Looking upstream in the food supply chain, and in particular to the agricultural industry, it is clear that providing the correct balance of macro minerals and trace metals in animal feed helps livestock to thrive and remain disease free. Accurate measurement of elemental composition in food and agricultural products is essential in ensuring product safety and to maintaining adequate levels of nutritional content. With concentrations typically ranging from sub parts-per-billion to high parts-per-million in solution,ICP-OES andICP-MS are vital tools for providing fast, reliable and routine analysis of samples over a large concentration range.

Table 4: Results for a Hay intra-laboratory reference material, analyzed by ICP-MS following a 400-fold dilution

Element

Measured
(mg/kg)

Expected
(mg/kg)

23Na

0.33%

0.34%

24Mg

0.19%

0.21%

31P

0.37%

0.39%

39K

0.34%

0.35%

44Ca

0.54%

0.57%

52Cr

1.8

1.9

55Mn

79.1

81.9

56Fe

498

531

59Co

0.18

0.19

60Ni

1.53

1.61

65Cu

7.5

7.8

66Zn

33.0

34.9

75As

0.27

0.28

78Se

0.047

0.049

114Cd

0.079

0.083

202Hg

0.014

0.015

206-208Pb

1.14

1.19

Table 5. Results for an Animal feed reference material, analyzed by ICP-OES following a 2000-fold dilution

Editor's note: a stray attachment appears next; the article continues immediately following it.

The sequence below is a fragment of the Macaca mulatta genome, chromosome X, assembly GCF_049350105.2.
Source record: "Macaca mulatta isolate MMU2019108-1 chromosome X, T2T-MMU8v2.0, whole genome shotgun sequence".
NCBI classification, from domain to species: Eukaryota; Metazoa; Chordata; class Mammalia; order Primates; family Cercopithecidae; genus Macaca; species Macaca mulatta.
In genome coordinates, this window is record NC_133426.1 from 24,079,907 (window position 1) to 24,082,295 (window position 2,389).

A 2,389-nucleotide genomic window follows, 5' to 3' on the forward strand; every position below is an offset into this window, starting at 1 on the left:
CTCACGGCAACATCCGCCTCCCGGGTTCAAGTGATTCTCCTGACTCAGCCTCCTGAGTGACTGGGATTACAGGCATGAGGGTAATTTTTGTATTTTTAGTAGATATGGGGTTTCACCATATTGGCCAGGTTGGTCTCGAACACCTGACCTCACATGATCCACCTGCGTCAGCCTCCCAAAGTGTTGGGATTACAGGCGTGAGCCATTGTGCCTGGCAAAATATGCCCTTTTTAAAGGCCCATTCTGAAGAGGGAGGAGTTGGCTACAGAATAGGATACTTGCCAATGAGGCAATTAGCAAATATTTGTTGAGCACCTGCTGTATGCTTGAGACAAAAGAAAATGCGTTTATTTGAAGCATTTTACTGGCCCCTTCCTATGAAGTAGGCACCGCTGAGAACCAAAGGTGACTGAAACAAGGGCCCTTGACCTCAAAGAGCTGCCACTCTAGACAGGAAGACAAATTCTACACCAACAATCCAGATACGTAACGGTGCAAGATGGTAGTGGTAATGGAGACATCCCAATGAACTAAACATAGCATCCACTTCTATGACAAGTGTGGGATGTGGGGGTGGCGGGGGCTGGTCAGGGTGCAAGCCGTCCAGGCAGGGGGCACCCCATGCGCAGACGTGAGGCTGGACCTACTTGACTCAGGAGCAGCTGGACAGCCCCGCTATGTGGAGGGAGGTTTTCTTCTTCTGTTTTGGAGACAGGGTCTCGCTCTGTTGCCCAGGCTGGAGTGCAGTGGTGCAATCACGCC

Element

Line
(nm)

Measured
(mg/kg)

Expected
(mg/kg)

Al

396.152

0.20%

0.21%

Ca

317.933

12.2%

12.1%

Cu

327.396

0.22%

0.20%

Fe

238.204

0.63%

0.64%

K

766.491

11.0%

11.2%

Mg

285.213

3.99%

3.99%

Mn

259.372

0.14%

0.14%

Na

589.592

3.25%

2.98%

P

178.224

10.6%

10.5%

S

180.672

4.11%

3.84%

Zn

206.200

4.32%

4.58%

B

249.773

116

120

Co

228.615

< DL

< 20

Cr

267.716

8

< 32

Mo

202.030

6.2

< 20

Ni

231.604

6.4

< 50

V

292.464

< DL

-

Mercury Hg in dairy and fish products

Accelerated industrial and agricultural development over recent centuries has seen a considerable increase in exposure to toxic elements such as mercury. Livestock reared freely on pasture are good indicators of environmental pollution from heavy metals as well as a potential source of contamination. Mercury is also a known bio-accumulator with high levels recorded in fish, particularly those at the upper end of the food chain including tuna, shark, mackerel and swordfish. Mercury is also present at dangerously high concentrations in the more toxic methyl-mercury form. Aside from fish and other seafood, a principal source of mercury in human bodies is absorption of matter originating from dental amalgam.